BYOB; Cash Only
1009 South 8th Street
(just North of Washington Avenue at Kimball)
(215) 965-8290

“Bibou” is the French nomenclature for a man whose alcoholic imbibing has limited his bumbling ability to speak, except to whine for a baby-bottle-nipple so that he may continue drinking directly from his wine bottle into “infantasy.”

This petite dining room is one in which to rendezvous with daringly authentic bistro cuisine. The French Foreign Legion ambiance is enhanced by verdant green paneling, Provence sunshine-yellow walls and pink cushions wrapped around touts les chaises.  Tablecloths (doubled) are treated to candlelit tiny baskets near which have been placed faux-hammered silver utensils, so that Gallic shadows shine and sparkle on everyone.

The Calmels, Pierre and Charlotte, who own the shebangerie, scramble their immense talents to make each meal as provincial and as exuberant as Madame Bovary. The handsome husband, former executive chef at Le Bec Fin for half a decade, provides a pensive plight to his creations; and Charlotte is enchanting and expeditiously business-savvy when it comes to making sure patrons are pleased.

Edith Piaf sings in the background as Escargots ($13) and Fois Gras ($16) are served as Appetizers. Let me speak of the latter first. Imagine a hypertrophic mahogany cloud seared by a setting sun to crust in a sky almost crimson. Now confirm by blinking that that formation is plated in front of you. One’s knife and fork seem like astronomer’s tools as they graze the universe, cutting the infinite into morsels. Piaf sounds pious as you place one of the pieces upon your tongue. Your lips quiver as the fois gras vanishes mindlessly and effortlessly into another dimension. The silken aftertaste creates dimples to appear, indenting your cheeks. Date chutney and red wine duck jus seem to coat your medulla, making you voluptuous with indolence.

The escargots swirl in a snail ragout, made earthen by emerald green fava beans and Chanterelle mushrooms, served in a porcelain white concentric-circled platter. Darkly hypnotic in appearance, the tastes are thick and similar to soup de turtle.  This is not your usual Parisian buttery snail concoction laced and burbling with parsley and garlic for dipping bread.  What is provided instead, is a rooming-house concoction from Rouen envisioned by someone who’s just re-read Flaubert’s “Père Goriot.”

You may also wish to venture toward a pastry-caged cupcake of Gravlax ($11), chopped bits of smoked arctic char topped with creme fraiche, orange caviar eggs and see-through thin chips of cuumber and radish. There was nothing finer served at Versailles. Or more toward bourgeois, have a try at muddling through a thick layer of floating cheeses, toward steaming caramelized onion soup. Sliced loaves usually supplant soupspoons, and are to be dunked to sogginess with abandon.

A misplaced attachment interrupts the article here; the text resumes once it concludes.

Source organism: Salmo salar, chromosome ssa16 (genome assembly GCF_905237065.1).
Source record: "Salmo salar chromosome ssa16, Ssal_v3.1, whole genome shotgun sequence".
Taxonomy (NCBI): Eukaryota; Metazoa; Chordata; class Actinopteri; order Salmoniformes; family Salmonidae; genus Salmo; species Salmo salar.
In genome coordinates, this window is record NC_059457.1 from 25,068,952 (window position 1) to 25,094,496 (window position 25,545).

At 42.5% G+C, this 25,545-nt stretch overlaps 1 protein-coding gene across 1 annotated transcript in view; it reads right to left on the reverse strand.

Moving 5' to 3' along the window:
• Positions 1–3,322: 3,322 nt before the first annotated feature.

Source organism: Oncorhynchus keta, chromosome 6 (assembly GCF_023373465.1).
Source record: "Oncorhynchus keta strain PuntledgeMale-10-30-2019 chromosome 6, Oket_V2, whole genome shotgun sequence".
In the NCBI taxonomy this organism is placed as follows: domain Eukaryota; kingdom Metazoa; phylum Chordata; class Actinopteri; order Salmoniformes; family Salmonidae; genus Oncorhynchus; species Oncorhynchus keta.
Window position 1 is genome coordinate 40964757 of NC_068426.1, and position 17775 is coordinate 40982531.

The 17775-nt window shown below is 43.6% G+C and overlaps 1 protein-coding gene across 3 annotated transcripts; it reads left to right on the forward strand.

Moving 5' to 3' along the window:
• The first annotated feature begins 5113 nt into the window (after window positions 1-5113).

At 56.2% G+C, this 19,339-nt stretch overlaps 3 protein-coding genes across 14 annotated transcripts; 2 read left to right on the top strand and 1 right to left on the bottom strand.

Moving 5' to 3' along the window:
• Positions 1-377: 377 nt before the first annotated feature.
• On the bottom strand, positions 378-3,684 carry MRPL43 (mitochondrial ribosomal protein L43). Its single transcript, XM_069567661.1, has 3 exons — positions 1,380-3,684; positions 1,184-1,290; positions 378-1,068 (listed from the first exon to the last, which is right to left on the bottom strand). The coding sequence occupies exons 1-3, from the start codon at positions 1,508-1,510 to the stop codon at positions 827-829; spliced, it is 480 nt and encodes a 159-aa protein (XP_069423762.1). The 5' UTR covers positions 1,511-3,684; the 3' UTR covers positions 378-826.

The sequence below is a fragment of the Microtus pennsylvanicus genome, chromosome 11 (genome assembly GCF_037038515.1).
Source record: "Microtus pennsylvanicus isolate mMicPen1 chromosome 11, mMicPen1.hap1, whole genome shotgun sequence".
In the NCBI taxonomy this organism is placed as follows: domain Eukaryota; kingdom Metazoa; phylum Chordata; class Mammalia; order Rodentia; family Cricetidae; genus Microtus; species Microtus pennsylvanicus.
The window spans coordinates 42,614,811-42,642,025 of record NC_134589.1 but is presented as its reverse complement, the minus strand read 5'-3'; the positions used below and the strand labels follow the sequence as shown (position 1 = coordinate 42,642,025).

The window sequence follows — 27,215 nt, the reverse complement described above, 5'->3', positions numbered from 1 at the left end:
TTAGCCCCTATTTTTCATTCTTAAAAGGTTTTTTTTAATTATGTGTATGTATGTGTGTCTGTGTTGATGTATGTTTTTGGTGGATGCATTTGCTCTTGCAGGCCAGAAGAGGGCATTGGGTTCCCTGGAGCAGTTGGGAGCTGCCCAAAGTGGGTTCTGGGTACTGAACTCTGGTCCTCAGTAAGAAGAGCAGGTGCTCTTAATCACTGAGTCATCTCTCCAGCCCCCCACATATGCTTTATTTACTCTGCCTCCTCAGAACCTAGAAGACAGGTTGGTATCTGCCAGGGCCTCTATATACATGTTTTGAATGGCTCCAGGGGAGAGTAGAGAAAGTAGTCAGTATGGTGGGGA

The Entrée offerings may include “Pied de Porc” ($25), braised pig foot, or “Boeuf” ($30), usually a sautéed NY strip steak, or even “Moules” ($24), steamed Blue Bay mussels studded with duck confit and, inter alia, cured black olives until you’re “bleu” in the face.  Many swear by all of the above with grand gestures of palatable pleasure. I studied the looks of all of them as if I were Madame DeFarge taking notes while knitting through the menu.  I hastened to order “Espadon” ($26), a grilled swordfish, whose filet is presented in the shape of Haman’s hat, pompously reveling above white lentils, preserved lemon, scraped string beans, and surrounded surreptitiously with dried apricots in brown butter vinaigrette.  Mon Dieu!  Voilà!

I can’t describe the moistness, the tenderness of fish flesh, nor the charred charisma of its triangular body which had been seared in cross-hatches on top, bottom and sides.  Blessedly and brazenly swollen, the swordfish evolves into a heartwarming masterpiece, denuded into impudicity.  The lentils underneath are sopping in the flavor of sweetened butter, swimming among glowing golden candied apricots.  An added slim pat of pure French buerre, the only type this careful café would serve, onto a baguette, for devouring the tinge of lemon scent, merely sanctifies every bite and breath.

If you’re able to conquer dessert with French resistance, you ought to completely surrender to chocolate.  Bibou’s Chocolate Plate supplies ice cream and enough chocolate cake to satisfy an Antoinette.  They are served on a long white platter dotted with blueberries and blackberries; and include what seems like a glass magnum of molten rich mousse.  “Non, je ne regrette rien.” claims Piaf.

Nespresso Ristretto or French-pressed Kahwa coffee mimes an audible “Le Fin” to the repast.

Service is incredibly kind, alert, thoughtful and unobtrusive.  Parking, moreover, is provided adjacent to the restaurant.

Copyright 2011 Richard Max Bockol, Esq. Back